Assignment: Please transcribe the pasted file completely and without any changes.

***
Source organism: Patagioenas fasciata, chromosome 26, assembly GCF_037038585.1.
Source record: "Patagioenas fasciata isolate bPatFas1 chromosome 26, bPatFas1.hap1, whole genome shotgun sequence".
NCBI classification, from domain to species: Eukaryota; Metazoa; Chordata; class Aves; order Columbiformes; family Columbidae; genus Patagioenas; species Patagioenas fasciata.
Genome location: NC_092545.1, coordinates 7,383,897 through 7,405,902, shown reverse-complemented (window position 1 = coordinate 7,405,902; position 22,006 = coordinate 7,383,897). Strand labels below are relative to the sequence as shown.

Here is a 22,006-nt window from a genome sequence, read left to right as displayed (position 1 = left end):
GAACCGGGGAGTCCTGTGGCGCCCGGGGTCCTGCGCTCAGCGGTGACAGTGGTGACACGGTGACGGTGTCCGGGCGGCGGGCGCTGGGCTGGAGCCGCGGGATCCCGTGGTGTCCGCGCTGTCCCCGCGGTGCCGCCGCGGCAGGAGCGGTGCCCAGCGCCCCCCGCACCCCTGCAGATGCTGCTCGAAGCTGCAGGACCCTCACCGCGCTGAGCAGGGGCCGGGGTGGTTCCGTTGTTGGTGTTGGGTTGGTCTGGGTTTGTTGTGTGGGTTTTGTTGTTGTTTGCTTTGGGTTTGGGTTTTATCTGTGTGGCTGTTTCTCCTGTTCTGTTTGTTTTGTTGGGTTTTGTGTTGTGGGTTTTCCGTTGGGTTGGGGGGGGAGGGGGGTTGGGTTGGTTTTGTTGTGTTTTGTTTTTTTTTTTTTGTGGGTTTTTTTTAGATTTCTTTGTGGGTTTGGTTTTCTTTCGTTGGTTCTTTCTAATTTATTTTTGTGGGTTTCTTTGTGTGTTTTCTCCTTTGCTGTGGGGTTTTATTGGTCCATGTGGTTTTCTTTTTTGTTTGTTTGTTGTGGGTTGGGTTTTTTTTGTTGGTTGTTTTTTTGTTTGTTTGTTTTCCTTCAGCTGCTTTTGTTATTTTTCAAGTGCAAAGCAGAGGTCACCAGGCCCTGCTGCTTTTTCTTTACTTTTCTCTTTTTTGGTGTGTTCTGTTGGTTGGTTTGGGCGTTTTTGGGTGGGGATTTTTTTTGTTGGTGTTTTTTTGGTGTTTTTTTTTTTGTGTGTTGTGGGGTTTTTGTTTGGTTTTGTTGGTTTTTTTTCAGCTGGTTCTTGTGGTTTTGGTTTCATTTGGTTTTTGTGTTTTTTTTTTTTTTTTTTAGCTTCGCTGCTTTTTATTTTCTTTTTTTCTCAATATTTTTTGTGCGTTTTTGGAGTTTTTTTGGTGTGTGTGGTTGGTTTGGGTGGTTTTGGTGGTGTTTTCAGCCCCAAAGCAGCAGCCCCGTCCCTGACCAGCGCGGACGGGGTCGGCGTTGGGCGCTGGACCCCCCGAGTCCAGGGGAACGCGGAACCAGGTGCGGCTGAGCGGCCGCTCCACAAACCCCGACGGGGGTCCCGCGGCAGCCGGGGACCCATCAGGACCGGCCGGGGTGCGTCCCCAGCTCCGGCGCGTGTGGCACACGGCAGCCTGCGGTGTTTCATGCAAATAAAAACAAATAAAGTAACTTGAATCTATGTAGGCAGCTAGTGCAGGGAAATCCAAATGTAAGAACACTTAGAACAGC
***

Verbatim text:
Source organism: Patagioenas fasciata, chromosome 26, assembly GCF_037038585.1.
Source record: "Patagioenas fasciata isolate bPatFas1 chromosome 26, bPatFas1.hap1, whole genome shotgun sequence".
NCBI classification, from domain to species: Eukaryota; Metazoa; Chordata; class Aves; order Columbiformes; family Columbidae; genus Patagioenas; species Patagioenas fasciata.
Genome location: NC_092545.1, coordinates 7,383,897 through 7,405,902, shown reverse-complemented (window position 1 = coordinate 7,405,902; position 22,006 = coordinate 7,383,897). Strand labels below are relative to the sequence as shown.

Here is a 22,006-nt window from a genome sequence, read left to right as displayed (position 1 = left end):
GAACCGGGGAGTCCTGTGGCGCCCGGGGTCCTGCGCTCAGCGGTGACAGTGGTGACACGGTGACGGTGTCCGGGCGGCGGGCGCTGGGCTGGAGCCGCGGGATCCCGTGGTGTCCGCGCTGTCCCCGCGGTGCCGCCGCGGCAGGAGCGGTGCCCAGCGCCCCCCGCACCCCTGCAGATGCTGCTCGAAGCTGCAGGACCCTCACCGCGCTGAGCAGGGGCCGGGGTGGTTCCGTTGTTGGTGTTGGGTTGGTCTGGGTTTGTTGTGTGGGTTTTGTTGTTGTTTGCTTTGGGTTTGGGTTTTATCTGTGTGGCTGTTTCTCCTGTTCTGTTTGTTTTGTTGGGTTTTGTGTTGTGGGTTTTCCGTTGGGTTGGGGGGGGAGGGGGGTTGGGTTGGTTTTGTTGTGTTTTGTTTTTTTTTTTTTGTGGGTTTTTTTTAGATTTCTTTGTGGGTTTGGTTTTCTTTCGTTGGTTCTTTCTAATTTATTTTTGTGGGTTTCTTTGTGTGTTTTCTCCTTTGCTGTGGGGTTTTATTGGTCCATGTGGTTTTCTTTTTTGTTTGTTTGTTGTGGGTTGGGTTTTTTTTGTTGGTTGTTTTTTTGTTTGTTTGTTTTCCTTCAGCTGCTTTTGTTATTTTTCAAGTGCAAAGCAGAGGTCACCAGGCCCTGCTGCTTTTTCTTTACTTTTCTCTTTTTTGGTGTGTTCTGTTGGTTGGTTTGGGCGTTTTTGGGTGGGGATTTTTTTTGTTGGTGTTTTTTTGGTGTTTTTTTTTTTGTGTGTTGTGGGGTTTTTGTTTGGTTTTGTTGGTTTTTTTTCAGCTGGTTCTTGTGGTTTTGGTTTCATTTGGTTTTTGTGTTTTTTTTTTTTTTTTTTAGCTTCGCTGCTTTTTATTTTCTTTTTTTCTCAATATTTTTTGTGCGTTTTTGGAGTTTTTTTGGTGTGTGTGGTTGGTTTGGGTGGTTTTGGTGGTGTTTTCAGCCCCAAAGCAGCAGCCCCGTCCCTGACCAGCGCGGACGGGGTCGGCGTTGGGCGCTGGACCCCCCGAGTCCAGGGGAACGCGGAACCAGGTGCGGCTGAGCGGCCGCTCCACAAACCCCGACGGGGGTCCCGCGGCAGCCGGGGACCCATCAGGACCGGCCGGGGTGCGTCCCCAGCTCCGGCGCGTGTGGCACACGGCAGCCTGCGGTGTTTCATGCAAATAAAAACAAATAAAGTAACTTGAATCTATGTAGGCAGCTAGTGCAGGGAAATCCAAATGTAAGAACACTTAGAACAGC